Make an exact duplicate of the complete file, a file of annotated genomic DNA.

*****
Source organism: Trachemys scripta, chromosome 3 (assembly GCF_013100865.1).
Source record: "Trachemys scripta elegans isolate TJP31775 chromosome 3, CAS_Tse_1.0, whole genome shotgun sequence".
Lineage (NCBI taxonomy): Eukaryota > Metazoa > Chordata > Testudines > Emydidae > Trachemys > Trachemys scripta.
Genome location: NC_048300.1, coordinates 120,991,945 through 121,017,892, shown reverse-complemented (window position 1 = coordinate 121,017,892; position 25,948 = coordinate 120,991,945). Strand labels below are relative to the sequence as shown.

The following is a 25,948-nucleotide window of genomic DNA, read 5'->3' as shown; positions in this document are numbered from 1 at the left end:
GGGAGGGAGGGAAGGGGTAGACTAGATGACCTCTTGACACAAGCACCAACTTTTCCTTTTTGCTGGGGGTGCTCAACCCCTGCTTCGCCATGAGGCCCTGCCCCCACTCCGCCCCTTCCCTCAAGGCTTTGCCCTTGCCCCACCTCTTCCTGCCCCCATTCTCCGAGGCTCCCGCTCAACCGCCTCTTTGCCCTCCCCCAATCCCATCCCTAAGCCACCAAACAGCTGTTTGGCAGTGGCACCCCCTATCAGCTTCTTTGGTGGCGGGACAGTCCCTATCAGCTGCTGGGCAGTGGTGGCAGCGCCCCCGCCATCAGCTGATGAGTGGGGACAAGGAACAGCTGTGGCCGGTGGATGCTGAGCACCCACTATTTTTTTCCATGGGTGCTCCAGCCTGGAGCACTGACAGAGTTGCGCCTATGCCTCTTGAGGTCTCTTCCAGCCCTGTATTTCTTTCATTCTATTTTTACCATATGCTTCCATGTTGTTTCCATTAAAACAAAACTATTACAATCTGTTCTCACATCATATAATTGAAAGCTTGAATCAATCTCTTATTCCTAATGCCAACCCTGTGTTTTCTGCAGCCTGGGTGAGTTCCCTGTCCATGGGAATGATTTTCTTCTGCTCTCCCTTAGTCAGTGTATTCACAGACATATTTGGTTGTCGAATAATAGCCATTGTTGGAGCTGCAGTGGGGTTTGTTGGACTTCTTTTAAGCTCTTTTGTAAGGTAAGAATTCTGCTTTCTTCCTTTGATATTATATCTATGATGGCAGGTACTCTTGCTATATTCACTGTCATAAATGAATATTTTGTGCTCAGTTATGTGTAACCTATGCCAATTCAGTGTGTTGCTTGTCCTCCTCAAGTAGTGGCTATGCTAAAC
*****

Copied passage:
Source organism: Trachemys scripta, chromosome 3 (assembly GCF_013100865.1).
Source record: "Trachemys scripta elegans isolate TJP31775 chromosome 3, CAS_Tse_1.0, whole genome shotgun sequence".
Lineage (NCBI taxonomy): Eukaryota > Metazoa > Chordata > Testudines > Emydidae > Trachemys > Trachemys scripta.
Genome location: NC_048300.1, coordinates 120,991,945 through 121,017,892, shown reverse-complemented (window position 1 = coordinate 121,017,892; position 25,948 = coordinate 120,991,945). Strand labels below are relative to the sequence as shown.

The following is a 25,948-nucleotide window of genomic DNA, read 5'->3' as shown; positions in this document are numbered from 1 at the left end:
GGGAGGGAGGGAAGGGGTAGACTAGATGACCTCTTGACACAAGCACCAACTTTTCCTTTTTGCTGGGGGTGCTCAACCCCTGCTTCGCCATGAGGCCCTGCCCCCACTCCGCCCCTTCCCTCAAGGCTTTGCCCTTGCCCCACCTCTTCCTGCCCCCATTCTCCGAGGCTCCCGCTCAACCGCCTCTTTGCCCTCCCCCAATCCCATCCCTAAGCCACCAAACAGCTGTTTGGCAGTGGCACCCCCTATCAGCTTCTTTGGTGGCGGGACAGTCCCTATCAGCTGCTGGGCAGTGGTGGCAGCGCCCCCGCCATCAGCTGATGAGTGGGGACAAGGAACAGCTGTGGCCGGTGGATGCTGAGCACCCACTATTTTTTTCCATGGGTGCTCCAGCCTGGAGCACTGACAGAGTTGCGCCTATGCCTCTTGAGGTCTCTTCCAGCCCTGTATTTCTTTCATTCTATTTTTACCATATGCTTCCATGTTGTTTCCATTAAAACAAAACTATTACAATCTGTTCTCACATCATATAATTGAAAGCTTGAATCAATCTCTTATTCCTAATGCCAACCCTGTGTTTTCTGCAGCCTGGGTGAGTTCCCTGTCCATGGGAATGATTTTCTTCTGCTCTCCCTTAGTCAGTGTATTCACAGACATATTTGGTTGTCGAATAATAGCCATTGTTGGAGCTGCAGTGGGGTTTGTTGGACTTCTTTTAAGCTCTTTTGTAAGGTAAGAATTCTGCTTTCTTCCTTTGATATTATATCTATGATGGCAGGTACTCTTGCTATATTCACTGTCATAAATGAATATTTTGTGCTCAGTTATGTGTAACCTATGCCAATTCAGTGTGTTGCTTGTCCTCCTCAAGTAGTGGCTATGCTAAAC